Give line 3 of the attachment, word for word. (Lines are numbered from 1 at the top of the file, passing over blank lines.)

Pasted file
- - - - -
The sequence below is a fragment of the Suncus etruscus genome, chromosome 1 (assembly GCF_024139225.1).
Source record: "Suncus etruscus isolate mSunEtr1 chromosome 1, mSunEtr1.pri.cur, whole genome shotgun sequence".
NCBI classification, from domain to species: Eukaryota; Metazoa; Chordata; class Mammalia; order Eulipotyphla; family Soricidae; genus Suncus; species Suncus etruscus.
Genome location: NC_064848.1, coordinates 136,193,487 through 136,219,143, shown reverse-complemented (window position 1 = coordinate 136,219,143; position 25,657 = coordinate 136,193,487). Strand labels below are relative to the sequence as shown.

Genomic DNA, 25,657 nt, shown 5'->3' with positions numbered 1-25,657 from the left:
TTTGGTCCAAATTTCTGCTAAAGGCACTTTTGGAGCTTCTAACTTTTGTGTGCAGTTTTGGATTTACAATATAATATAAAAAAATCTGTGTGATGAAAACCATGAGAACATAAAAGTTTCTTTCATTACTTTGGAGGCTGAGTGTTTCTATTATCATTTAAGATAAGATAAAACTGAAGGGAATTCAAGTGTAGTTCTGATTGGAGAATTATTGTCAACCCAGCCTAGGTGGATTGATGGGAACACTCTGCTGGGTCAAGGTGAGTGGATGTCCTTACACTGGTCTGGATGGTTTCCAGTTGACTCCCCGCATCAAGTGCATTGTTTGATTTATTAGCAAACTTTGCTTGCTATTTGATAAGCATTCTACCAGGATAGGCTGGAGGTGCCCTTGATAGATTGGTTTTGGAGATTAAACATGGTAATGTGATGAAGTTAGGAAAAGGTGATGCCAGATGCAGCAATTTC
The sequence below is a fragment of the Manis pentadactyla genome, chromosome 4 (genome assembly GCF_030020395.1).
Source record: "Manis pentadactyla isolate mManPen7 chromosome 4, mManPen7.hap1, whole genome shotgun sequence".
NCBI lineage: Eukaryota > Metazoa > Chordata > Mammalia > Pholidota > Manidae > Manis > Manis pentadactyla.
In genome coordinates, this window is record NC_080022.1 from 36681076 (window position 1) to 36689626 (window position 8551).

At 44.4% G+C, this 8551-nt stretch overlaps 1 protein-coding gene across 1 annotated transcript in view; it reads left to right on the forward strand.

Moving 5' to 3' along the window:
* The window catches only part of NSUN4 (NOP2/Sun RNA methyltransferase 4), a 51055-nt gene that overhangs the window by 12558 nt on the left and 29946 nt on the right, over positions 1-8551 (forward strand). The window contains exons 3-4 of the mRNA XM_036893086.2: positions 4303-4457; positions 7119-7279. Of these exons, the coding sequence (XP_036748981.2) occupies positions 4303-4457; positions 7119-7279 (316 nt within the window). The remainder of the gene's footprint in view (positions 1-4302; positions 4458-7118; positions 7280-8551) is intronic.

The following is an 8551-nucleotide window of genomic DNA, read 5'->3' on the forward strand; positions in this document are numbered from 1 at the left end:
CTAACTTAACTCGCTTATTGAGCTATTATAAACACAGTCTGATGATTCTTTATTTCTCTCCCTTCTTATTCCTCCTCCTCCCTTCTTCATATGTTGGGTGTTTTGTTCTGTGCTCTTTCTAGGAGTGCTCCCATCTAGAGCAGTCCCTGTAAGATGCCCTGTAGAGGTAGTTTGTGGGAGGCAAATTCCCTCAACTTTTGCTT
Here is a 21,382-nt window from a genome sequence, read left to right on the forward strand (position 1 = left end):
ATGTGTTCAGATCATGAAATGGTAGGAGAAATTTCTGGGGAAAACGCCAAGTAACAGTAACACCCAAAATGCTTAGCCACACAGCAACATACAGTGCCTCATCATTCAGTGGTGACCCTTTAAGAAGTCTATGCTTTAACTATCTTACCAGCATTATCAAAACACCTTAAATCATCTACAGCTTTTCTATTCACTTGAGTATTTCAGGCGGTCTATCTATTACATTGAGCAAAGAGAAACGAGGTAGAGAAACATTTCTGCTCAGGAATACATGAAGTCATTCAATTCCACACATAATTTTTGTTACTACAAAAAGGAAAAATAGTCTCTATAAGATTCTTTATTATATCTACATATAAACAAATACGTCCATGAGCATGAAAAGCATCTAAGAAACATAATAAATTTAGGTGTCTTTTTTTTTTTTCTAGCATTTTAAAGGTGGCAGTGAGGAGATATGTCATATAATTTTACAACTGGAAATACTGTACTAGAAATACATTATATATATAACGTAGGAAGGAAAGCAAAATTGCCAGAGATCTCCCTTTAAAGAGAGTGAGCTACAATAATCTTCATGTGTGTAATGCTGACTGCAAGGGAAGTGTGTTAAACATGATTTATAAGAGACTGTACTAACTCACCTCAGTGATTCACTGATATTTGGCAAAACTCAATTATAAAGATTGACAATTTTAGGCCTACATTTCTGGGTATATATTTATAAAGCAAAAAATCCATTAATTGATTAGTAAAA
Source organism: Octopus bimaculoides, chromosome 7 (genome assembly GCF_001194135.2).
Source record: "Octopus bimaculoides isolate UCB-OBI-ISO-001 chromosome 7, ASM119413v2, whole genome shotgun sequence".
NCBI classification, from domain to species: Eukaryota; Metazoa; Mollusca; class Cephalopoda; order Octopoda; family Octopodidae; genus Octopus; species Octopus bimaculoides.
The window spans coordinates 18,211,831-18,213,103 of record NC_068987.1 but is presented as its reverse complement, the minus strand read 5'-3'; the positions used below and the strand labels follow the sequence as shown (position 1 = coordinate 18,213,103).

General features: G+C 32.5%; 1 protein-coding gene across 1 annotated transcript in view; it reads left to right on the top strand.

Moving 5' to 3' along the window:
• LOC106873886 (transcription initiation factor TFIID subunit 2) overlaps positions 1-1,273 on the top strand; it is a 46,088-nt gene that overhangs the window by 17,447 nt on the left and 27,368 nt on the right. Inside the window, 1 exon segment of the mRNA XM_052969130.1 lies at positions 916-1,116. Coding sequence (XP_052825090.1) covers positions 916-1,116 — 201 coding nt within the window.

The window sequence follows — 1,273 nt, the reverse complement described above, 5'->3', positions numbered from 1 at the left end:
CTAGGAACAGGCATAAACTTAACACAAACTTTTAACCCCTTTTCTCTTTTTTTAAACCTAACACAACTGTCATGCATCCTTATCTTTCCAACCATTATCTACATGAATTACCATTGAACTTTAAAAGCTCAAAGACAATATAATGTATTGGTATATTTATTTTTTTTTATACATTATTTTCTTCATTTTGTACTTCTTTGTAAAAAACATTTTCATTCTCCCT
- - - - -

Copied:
NCBI classification, from domain to species: Eukaryota; Metazoa; Chordata; class Mammalia; order Eulipotyphla; family Soricidae; genus Suncus; species Suncus etruscus.